Intersex in sporting competition: The current state of debate

Since October 2017, there has been a debate in Germany about a third positive sex marker in the birth register, and a new law has now been in place in Germany for a few days. Nevertheless, the discussion about sex categories that has been going on for decades in international sporting competition seems to have remained untouched by this. As in 1966, it is limited to the question of whether and on what basis it is possible to exclude track and field athletes from international competitions if they have a variation in physical sex characteristics.

The International Association of Athletics Federations (IAAF) and the International Olympic Committee (IOC) believe that “hyperandrogenic” women – i.e. women with a body testosterone production of >= 10 nmol/L, which is in the “male” range – have an unfair performance advantage over women who showed a testosterone level in the “female” range, which is the equivalent to 1 to 3 nmol/L (cf. Karkazis, Jordan-Young, Davis & Camporesi (2012) and the New York Times of 28 June 2016). According to the IAAF and IOC, it is precisely the difference in testosterone levels that is the basis for almost all sports to be practised under sex separation.

According to an article in the German newspaper “Die Zeit” dated 23 October 2018, the IAAF had introduced a regulation in 2011 that excluded “hyperandrogenic” track and field athletes from international competitions. The impetus for this came from the case of Caster Semenya from South Africa, who won the World Athletics Championships in 2009 and who has regularly had her gender questioned ever since. A complaint by Dutee Chand (a sprinter from India) to the Court of Arbitration for Sport (CAS) in 2015 resulted in a two-year suspension of this regulation in order to verify its scientific soundness.

In 2017, the head of the IAAF’s Health and Science Department and another IAAF member published a study that found that women with higher testosterone levels had a performance advantage of 1.78% to 2.78% in 400- and 800-metre races and 400-metre hurdles. The study is expected to form the basis for the IAAF to introduce a new regulation on the testosterone limit. This was, in fact, supposed to happen in November 2018, but was postponed to March 2019 due to the lack of CAS approval. In the currently proposed IAAF regulation, the permissible testosterone limit will be restricted to 5 nmol/L and will apply to all women’s races between 400 and 1500 metres. Excluded from this regulation are “hyperandrogenic” women who have a sufficiently low response to free testosterone. All other “hyperandrogenic” track and field athletes who wish to participate in the relevant competitions must constantly suppress their “hormone level” for at least 6 months, which can be achieved, for example, by medication or surgery.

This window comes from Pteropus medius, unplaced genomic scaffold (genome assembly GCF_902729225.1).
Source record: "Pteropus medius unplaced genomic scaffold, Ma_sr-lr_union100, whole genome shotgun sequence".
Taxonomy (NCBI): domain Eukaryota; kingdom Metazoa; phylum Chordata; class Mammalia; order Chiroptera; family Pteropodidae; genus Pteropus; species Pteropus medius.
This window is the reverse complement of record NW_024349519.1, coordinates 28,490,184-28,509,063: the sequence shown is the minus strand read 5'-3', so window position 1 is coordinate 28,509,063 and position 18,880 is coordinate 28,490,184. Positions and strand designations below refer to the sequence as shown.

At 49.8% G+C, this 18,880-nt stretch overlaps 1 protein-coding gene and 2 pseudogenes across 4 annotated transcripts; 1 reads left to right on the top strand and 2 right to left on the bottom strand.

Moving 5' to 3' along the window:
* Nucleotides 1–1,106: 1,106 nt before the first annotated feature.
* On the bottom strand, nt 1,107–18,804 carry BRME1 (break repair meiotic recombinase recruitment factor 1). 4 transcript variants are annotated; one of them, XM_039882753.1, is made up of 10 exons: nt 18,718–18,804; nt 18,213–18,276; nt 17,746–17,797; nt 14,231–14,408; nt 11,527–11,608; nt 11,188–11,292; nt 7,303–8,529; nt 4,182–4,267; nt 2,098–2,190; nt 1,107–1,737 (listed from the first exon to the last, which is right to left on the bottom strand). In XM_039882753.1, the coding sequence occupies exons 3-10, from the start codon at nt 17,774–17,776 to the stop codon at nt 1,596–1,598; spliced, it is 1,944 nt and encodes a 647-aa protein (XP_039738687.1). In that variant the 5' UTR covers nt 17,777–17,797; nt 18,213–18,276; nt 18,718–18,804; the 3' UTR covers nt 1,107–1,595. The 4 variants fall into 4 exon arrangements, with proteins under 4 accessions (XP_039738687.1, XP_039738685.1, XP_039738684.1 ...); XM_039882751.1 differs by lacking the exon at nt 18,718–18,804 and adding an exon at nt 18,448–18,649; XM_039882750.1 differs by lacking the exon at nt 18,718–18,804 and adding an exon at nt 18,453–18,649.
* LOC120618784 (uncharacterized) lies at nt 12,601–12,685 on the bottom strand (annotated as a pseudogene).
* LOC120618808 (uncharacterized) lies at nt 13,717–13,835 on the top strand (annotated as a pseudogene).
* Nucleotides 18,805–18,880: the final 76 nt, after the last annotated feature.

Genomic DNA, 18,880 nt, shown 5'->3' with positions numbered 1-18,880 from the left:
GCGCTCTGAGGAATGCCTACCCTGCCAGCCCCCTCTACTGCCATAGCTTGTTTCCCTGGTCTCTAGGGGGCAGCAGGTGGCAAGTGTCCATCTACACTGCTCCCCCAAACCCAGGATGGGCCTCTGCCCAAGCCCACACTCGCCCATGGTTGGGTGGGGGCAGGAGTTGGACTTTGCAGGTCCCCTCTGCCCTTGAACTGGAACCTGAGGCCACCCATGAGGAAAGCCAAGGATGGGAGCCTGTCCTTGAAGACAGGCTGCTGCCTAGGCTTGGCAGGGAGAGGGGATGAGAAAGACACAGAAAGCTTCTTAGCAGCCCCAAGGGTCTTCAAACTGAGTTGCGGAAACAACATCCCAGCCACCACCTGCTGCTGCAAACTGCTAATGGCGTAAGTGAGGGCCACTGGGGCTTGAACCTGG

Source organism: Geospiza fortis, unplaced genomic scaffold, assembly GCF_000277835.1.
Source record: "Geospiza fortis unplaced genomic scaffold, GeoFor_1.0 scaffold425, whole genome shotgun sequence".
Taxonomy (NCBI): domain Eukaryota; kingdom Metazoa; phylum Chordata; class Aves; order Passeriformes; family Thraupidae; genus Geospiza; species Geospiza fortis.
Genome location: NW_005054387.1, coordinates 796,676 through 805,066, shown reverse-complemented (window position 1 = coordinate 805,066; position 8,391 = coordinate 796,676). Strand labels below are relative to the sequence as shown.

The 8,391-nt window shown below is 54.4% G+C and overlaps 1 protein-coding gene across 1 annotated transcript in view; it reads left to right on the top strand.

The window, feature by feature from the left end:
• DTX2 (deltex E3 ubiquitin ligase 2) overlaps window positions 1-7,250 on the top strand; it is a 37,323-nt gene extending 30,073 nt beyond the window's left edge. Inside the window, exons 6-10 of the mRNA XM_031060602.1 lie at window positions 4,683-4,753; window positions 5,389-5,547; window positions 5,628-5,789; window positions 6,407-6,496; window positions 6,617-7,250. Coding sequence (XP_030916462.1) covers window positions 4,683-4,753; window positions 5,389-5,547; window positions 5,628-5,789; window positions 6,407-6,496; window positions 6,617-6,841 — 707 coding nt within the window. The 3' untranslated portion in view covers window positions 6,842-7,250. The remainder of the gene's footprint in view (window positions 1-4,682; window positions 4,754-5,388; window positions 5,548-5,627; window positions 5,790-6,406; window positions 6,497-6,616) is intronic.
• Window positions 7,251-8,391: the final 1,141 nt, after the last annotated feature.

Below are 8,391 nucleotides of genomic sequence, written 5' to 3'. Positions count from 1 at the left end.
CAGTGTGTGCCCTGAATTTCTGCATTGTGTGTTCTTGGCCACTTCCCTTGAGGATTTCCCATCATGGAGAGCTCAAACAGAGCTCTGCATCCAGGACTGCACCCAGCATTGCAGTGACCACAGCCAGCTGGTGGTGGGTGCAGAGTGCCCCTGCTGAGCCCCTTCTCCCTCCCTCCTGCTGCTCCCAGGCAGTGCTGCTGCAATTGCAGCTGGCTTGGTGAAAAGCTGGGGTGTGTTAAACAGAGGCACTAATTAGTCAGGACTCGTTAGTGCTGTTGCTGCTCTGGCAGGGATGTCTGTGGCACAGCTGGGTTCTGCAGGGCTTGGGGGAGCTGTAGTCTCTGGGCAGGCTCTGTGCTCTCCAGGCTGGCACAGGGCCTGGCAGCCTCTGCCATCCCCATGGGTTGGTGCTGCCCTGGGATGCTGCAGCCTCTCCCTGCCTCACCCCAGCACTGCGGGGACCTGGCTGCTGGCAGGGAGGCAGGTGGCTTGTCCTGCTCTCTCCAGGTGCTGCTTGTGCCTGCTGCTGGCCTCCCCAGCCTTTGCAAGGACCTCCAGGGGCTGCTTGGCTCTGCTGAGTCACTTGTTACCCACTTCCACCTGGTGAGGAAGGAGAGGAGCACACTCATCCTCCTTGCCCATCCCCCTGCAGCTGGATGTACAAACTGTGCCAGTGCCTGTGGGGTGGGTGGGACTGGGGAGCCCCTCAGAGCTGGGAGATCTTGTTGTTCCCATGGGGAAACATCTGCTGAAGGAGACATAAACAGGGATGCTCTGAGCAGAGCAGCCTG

The fact that the 2017 IAAF study found a difference in performance between women with extremely low and extremely high testosterone levels in only three of 21 disciplines seems to have been overlooked with the new regulation. After all, why should it equally apply to athletes in the 1500-metre race, for whom no difference in performance was found at all? Furthermore, a review of the study by independent researchers revealed that up to approximately one third of the study data was erroneous, casting the accuracy of the results into doubt. It remains to be seen whether the study will be replicated again and how the IAAF will act in response to this.

If a study conducted according to scientific standards could indeed prove that “hyperandrogenic” women had an advantage through their testosterone levels “lying outside the norm”, it might in fact be time to think about a new categorisation in sport instead of dividing people into two sexes and excluding particular individuals. Anyone who, like Chand, is able run 100 metres in 11.8 seconds at the age of 16 already probably has several physical characteristics that “lie outside the norm”. Should they perhaps also exclude runners with leg lengths that fall into the “male range”? Or as the New York Times article (28 June 2016) puts it: “Relying on science to arbitrate the male–female divide in sports is fruitless, [many geneticists and endocrinologists] said, because science could not draw a line that nature itself refused to draw.”

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